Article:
The boat was ready, we were ready to get out there and fish.. our boat was solid. Hours passed. We passed Mick’s boat and waved to him.

We were catching fish but not many and were ready to go home, the weather was getting worse and the waves bigger.. it was my first time out on the open ocean so every little rock against the boat felt monumental… I was scared before Matt got on the radio… he had been on the radio the entire time with his dad.. it was comforting to hear the static of the back and forth… “dad are you on channel so and so”…… when his dad stopped answering the radio… we both thought that he was fixing something on his boat… Matt kept calling and I finally told him “stop bugging him”….

Boats began to race by… we changed the channel and heard “coast guard come in! Dances With Clams!”… Matt flew into gear and we found his dad’s boat.. driving around in circles… there was someone on board.. my heart sank and relief fell into my stomach…”there he is!” “His boat is just fucked up!”… “PHEW!”… we got closer and realized that it wasn’t him… it was just a guy shrugging his shoulders “what’s going on?”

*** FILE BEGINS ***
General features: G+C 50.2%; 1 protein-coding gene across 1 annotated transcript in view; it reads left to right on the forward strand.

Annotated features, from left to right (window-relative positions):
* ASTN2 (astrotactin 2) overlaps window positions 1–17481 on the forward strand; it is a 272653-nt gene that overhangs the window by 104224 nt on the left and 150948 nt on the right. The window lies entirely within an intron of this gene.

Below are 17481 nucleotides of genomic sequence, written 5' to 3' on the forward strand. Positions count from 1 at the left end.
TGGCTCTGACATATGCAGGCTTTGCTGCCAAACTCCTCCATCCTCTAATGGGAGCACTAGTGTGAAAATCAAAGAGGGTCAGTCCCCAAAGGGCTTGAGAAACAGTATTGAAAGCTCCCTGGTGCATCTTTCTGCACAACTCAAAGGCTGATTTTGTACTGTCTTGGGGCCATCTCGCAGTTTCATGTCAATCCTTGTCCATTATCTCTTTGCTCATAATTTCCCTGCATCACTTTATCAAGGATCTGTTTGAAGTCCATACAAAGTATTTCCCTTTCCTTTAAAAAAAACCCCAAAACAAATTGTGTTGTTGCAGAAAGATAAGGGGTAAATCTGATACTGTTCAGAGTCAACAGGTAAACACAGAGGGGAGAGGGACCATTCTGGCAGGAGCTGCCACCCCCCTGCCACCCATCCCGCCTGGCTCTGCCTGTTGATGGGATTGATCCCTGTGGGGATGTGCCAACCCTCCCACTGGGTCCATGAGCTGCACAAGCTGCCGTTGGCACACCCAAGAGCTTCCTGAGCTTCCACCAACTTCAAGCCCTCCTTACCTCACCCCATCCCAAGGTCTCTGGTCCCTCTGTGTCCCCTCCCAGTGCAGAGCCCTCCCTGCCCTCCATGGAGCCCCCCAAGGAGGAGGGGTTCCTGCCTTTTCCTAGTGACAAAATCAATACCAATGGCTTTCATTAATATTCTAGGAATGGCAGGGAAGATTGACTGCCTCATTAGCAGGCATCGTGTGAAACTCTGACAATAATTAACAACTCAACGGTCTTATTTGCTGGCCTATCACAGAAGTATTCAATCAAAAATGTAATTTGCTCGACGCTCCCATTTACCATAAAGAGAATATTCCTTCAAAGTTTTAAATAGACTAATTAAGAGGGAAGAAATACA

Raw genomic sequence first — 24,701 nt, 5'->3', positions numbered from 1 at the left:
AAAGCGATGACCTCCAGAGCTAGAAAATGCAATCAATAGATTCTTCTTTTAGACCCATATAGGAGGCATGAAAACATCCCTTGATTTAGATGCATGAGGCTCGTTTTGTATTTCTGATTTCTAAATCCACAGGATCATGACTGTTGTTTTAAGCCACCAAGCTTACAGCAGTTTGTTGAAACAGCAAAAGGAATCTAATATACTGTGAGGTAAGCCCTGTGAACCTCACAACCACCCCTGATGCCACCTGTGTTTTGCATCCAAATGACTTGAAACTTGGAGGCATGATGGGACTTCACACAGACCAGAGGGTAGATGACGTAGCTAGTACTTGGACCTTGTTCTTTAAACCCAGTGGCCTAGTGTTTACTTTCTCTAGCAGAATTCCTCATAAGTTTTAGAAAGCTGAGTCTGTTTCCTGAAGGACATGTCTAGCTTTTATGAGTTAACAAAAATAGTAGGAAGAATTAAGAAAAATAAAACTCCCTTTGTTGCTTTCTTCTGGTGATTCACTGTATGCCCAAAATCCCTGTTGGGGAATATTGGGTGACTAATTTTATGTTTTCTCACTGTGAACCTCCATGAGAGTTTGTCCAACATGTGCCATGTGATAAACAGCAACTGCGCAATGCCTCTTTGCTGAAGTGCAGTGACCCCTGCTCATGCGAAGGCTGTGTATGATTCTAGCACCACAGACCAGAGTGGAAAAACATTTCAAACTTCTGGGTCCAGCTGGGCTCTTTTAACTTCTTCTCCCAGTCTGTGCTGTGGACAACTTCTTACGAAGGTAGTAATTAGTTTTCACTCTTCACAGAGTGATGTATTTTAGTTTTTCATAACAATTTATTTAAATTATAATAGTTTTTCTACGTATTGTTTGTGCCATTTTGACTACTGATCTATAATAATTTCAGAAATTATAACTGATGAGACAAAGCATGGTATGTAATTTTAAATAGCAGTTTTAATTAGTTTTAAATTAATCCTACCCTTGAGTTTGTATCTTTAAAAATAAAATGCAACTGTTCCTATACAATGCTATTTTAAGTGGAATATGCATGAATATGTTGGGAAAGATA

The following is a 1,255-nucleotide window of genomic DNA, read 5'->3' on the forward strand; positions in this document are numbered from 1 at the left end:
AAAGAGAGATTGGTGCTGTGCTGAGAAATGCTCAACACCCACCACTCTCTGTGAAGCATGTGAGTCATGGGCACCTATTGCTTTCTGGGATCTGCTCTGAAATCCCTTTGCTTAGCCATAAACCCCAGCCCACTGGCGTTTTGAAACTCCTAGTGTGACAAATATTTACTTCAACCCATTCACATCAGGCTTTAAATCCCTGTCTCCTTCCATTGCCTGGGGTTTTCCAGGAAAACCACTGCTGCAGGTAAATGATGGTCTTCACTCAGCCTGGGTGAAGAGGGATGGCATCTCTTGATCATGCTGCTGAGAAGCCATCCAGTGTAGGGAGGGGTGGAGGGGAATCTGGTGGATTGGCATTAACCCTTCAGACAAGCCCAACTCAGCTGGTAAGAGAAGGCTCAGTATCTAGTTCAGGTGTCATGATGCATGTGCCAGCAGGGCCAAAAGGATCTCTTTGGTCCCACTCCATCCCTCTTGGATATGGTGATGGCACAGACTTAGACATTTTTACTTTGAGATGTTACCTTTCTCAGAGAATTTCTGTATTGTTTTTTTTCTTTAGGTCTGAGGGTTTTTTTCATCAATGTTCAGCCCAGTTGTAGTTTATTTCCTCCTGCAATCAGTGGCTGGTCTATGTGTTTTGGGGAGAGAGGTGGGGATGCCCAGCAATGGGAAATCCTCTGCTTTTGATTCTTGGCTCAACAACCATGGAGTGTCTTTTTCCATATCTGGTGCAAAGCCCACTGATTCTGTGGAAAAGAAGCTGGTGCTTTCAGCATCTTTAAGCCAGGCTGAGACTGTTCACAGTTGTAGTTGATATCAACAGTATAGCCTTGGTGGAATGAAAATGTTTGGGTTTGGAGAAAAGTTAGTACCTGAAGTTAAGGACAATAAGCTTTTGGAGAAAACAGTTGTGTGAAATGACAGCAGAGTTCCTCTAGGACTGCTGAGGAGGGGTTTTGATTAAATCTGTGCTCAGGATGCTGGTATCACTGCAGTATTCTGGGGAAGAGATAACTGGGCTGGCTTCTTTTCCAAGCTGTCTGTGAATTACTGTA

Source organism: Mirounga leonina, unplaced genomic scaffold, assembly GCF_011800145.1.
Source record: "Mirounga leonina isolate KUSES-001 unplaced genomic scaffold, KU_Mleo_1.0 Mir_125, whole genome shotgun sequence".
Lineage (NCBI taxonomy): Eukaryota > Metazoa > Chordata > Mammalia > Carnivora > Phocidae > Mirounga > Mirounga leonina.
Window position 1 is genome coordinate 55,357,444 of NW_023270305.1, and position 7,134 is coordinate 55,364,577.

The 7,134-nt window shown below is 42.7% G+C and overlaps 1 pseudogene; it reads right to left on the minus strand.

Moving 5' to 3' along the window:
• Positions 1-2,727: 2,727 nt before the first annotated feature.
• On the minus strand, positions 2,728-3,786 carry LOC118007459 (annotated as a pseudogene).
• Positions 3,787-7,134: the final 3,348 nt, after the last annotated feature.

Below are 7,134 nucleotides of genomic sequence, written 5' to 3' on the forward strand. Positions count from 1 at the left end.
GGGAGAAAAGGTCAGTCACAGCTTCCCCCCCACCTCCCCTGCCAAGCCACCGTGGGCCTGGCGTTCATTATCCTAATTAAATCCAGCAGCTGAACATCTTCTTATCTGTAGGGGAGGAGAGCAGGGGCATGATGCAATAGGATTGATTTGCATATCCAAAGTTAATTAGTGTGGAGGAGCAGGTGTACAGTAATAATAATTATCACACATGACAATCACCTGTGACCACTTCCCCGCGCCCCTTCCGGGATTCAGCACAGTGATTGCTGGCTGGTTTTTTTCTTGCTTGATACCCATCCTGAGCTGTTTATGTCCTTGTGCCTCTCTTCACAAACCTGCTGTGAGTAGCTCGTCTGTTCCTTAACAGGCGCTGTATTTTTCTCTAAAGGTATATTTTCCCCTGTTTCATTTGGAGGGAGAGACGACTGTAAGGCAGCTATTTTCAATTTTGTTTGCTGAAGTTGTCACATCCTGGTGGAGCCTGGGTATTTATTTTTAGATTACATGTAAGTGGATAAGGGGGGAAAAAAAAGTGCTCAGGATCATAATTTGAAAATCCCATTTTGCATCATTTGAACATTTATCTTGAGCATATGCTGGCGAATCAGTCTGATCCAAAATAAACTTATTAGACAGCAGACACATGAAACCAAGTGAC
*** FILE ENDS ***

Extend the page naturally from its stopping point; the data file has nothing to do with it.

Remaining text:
Finally helicopters came. Fucking. Finally. They were called hours ago. After driving around for hours… they are here… we drive our boat towards the other rushing boats.. towards the sand bar…. the tide was low enough on this little island in the middle of nowhere that the helicopter could land…. that his body could wash up on. We couldn’t land our boat on the land.. it was too dangerous…. so instead we had to watch and wonder…. is he okay? We gave a “thumbs down” and “thumbs up” signal from our boat with no avail…. but I knew. I knew what was happening. They weren’t rushing to get him on that helicopter. As we stood there on our boat… I wanted to hold onto hope even tho I knew there wasn’t any….. Matt just kept screaming… was so sure that he was okay and so happy he was found. The coast guard rode a boat up to ours… Matt asked if they were taking him to anchorage.. the coast guard said “Matt, your dad is deceased we have to figure out what to do with his boat” I sat there on the fish hold.. shocked… in the middle of the ocean……I didn’t realize that it was real until matt said “uh.. okay?” And collapsed into my arms.